The Primary Frontier: Space and History
Key facts about spatial theory in history
- Traditionally 'History' has been about people's actions.
- Among other things, spatial theory looks at how the environment has influenced cultures and individuals.
- Hot weather in Vietnam has made it an 'outdoor' culture where privacy in public is less important.
- Colder weather in Britain has made it an 'indoor' culture, where people give each other private space.
- Studying 'space' can create lots of new questions and ways of looking at history.
Old and new studies of history
The study of history has traditionally, for entirely understandable and logical reasons, focused on the actions of individuals and groups of human beings, identifying them as the key agents in an ongoing drama. Indeed, until relatively recently this could be considered to have been the discipline's raison d'etre. This belief in an essential purpose of historical study can be seen in the works of the earliest historians, their tales of epic movements of people frequently rejecting 'facts' in favour of telling the story in the style expected at the time. Naturally not all historians took such an approach, and the idea of choosing excitement over the 'truth' is no longer accepted, except perhaps in cinema. Yet the fundamental focus on humans as the main actors in history continues in most works to the present day.
However, some historians have tried to break with this tradition, still allowing human dramas and actions to take centre stage, but asserting the role of other factors as being of equal, or perhaps even greater, value. Made popular in works like Tim Marshall's Prisoners of Geography, Jared Diamond's Guns, Germs and Steel and most recently in Lewis Dartnell's Origins: How the Earth Shaped Human History, spatial theory and the influence of geography have been pushed to the fore, placing human agents in a context far broader than has been traditional.Tim Marshall, Prisoners of Geography (London: Elliott and Thompson Ltd., 2015); Jared Diamond, Guns, Germs and Steel: A Short History of Everybody for the Last 13,000 Years (London: Jonathan Cape, 1997); Lewis Dartnell, Origins: How the Earth Shaped Human History (London: The Bodley Head, 2019). Where once land and sea were simply theatres in which human tales were played out, now these geographical elements are understood as key agents in their own right, pushing forward and also restraining human history in ways frequently beyond human control.Mike Crang, 'Spaces in Theory, Spaces in History and Spatial Historiographies', 249-266, in Political Space in Pre-industrial Europe, ed. by Beat Kümin (Farnham: Ashgate, 2009) p. 251. The mainstream popularisation of this fascinating assertion and new focus for study is to be applauded, representing an opportunity to encourage a raising of consciousness and change of traditional views that is long overdue.
Yet why is there a need for different approaches to studying history? It cannot be denied that one of the main reasons for the continued focus on human actions is that there is a clear demand for this kind of story. We all thrill to the exploration of historical dramas, on paper, online, on stage and on the big screen. However, the application of new ways of looking at things is not simply there for its own sake. The attempt to bring a new perspective opens up a world of possibilities, posing a seemingly endless list of new areas for research and new questions to answer. This article is a crash course in the value of spatial theory when applied to history, as well as social and cultural anthropology – areas of study that should not be separated from an historical context, but which should embrace it.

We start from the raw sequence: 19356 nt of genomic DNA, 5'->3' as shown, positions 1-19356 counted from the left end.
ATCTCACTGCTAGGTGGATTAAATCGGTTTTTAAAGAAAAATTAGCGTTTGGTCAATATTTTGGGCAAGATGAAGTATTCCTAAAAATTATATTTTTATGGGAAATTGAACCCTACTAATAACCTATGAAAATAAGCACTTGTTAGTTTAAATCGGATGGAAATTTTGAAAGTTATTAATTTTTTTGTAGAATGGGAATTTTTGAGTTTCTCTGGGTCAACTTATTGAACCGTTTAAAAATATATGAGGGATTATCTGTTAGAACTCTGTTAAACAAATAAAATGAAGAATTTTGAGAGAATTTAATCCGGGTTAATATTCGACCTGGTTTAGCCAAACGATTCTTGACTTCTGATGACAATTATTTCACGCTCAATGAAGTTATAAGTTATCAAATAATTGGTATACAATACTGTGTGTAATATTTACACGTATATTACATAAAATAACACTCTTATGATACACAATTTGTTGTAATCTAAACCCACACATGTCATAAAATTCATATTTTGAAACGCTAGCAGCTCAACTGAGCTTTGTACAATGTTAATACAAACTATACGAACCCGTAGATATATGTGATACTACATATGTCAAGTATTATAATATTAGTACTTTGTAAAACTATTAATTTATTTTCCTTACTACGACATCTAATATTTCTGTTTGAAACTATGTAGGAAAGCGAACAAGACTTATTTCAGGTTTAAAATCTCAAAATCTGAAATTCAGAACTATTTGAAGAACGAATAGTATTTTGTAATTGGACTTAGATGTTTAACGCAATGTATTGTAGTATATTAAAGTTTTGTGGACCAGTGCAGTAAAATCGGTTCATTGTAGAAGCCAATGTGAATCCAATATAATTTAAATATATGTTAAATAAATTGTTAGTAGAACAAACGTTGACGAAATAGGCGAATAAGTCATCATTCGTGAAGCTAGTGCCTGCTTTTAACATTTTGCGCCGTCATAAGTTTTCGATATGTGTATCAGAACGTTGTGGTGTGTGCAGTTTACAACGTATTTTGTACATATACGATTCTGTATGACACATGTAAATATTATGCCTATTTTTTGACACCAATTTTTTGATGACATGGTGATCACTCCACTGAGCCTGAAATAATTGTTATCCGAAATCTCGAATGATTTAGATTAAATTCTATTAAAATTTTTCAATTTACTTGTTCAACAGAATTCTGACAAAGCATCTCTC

'Nice weather today'
Space has significant effects on both politics and decision-making as well as on the interaction between people, and peoples, existing within it, not just as a canvas on which these realities may be drawn, but an active agent in itself. Space influences human life and has effects on the formation of distinct cultures and societies. Far from merely influencing individual decisions and interactions, it is central to the creation of the psychological make-up of a people, the make-up which lies at the heart of those interpersonal experiences and the thought processes which lead to decisions.
An example: The significance of climate and geography in human life cannot be underestimated. On a surface level it can be seen in the structure and organisation of community groups, in the construction of buildings and places of worship, and in cultural features such as diet, traditions and leisure or recreation. Although all examples have their distinctive features, it is possible to make some broad statements. The effect of climate on lifestyle is perhaps the clearest example. Generally, societies which develop in colder climates differ from those formed in hotter parts of the world. In hot climates, life is frequently seen outside on the streets and in the open spaces of a village, town or city. In Vietnam, although the recent widespread introduction of air-conditioning has changed things somewhat, the majority of eateries, drinking venues and other places of leisure and social interaction can be found out of doors, both in villages and in large cities such as Hanoi and Saigon. In spite of frequently intense levels of heat, the bustling and enjoyable atmosphere created by meeting and socialising in the open air is central to the local way of life. Naturally, another factor influencing this situation is an economic one: many shop and food stall owners may be unable to afford the increasingly high rents for premises. Yet it is also interesting to see that a large number of restaurants and drinking establishments which are based inside buildings do not have a front wall and instead open directly onto the street. The walls and roof may provide shelter from the frequent heavy rain, but the effect of being outside is not diminished.